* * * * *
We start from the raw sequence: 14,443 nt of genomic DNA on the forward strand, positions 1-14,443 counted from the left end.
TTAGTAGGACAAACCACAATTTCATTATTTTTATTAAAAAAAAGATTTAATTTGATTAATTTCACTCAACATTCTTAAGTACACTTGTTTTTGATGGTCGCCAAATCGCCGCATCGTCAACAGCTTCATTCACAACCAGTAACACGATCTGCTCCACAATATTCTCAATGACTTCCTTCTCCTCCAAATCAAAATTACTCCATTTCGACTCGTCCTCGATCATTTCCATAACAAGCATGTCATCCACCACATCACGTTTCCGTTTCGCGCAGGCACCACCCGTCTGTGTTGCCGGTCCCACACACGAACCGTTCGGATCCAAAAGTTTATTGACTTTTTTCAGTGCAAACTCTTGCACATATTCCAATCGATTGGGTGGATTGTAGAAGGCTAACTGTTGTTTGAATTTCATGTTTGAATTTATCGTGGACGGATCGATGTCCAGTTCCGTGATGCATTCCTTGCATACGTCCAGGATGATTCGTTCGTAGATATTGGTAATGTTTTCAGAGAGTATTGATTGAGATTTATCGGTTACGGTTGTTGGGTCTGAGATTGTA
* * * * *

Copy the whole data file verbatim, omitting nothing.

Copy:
We start from the raw sequence: 14,443 nt of genomic DNA on the forward strand, positions 1-14,443 counted from the left end.
TTAGTAGGACAAACCACAATTTCATTATTTTTATTAAAAAAAAGATTTAATTTGATTAATTTCACTCAACATTCTTAAGTACACTTGTTTTTGATGGTCGCCAAATCGCCGCATCGTCAACAGCTTCATTCACAACCAGTAACACGATCTGCTCCACAATATTCTCAATGACTTCCTTCTCCTCCAAATCAAAATTACTCCATTTCGACTCGTCCTCGATCATTTCCATAACAAGCATGTCATCCACCACATCACGTTTCCGTTTCGCGCAGGCACCACCCGTCTGTGTTGCCGGTCCCACACACGAACCGTTCGGATCCAAAAGTTTATTGACTTTTTTCAGTGCAAACTCTTGCACATATTCCAATCGATTGGGTGGATTGTAGAAGGCTAACTGTTGTTTGAATTTCATGTTTGAATTTATCGTGGACGGATCGATGTCCAGTTCCGTGATGCATTCCTTGCATACGTCCAGGATGATTCGTTCGTAGATATTGGTAATGTTTTCAGAGAGTATTGATTGAGATTTATCGGTTACGGTTGTTGGGTCTGAGATTGTA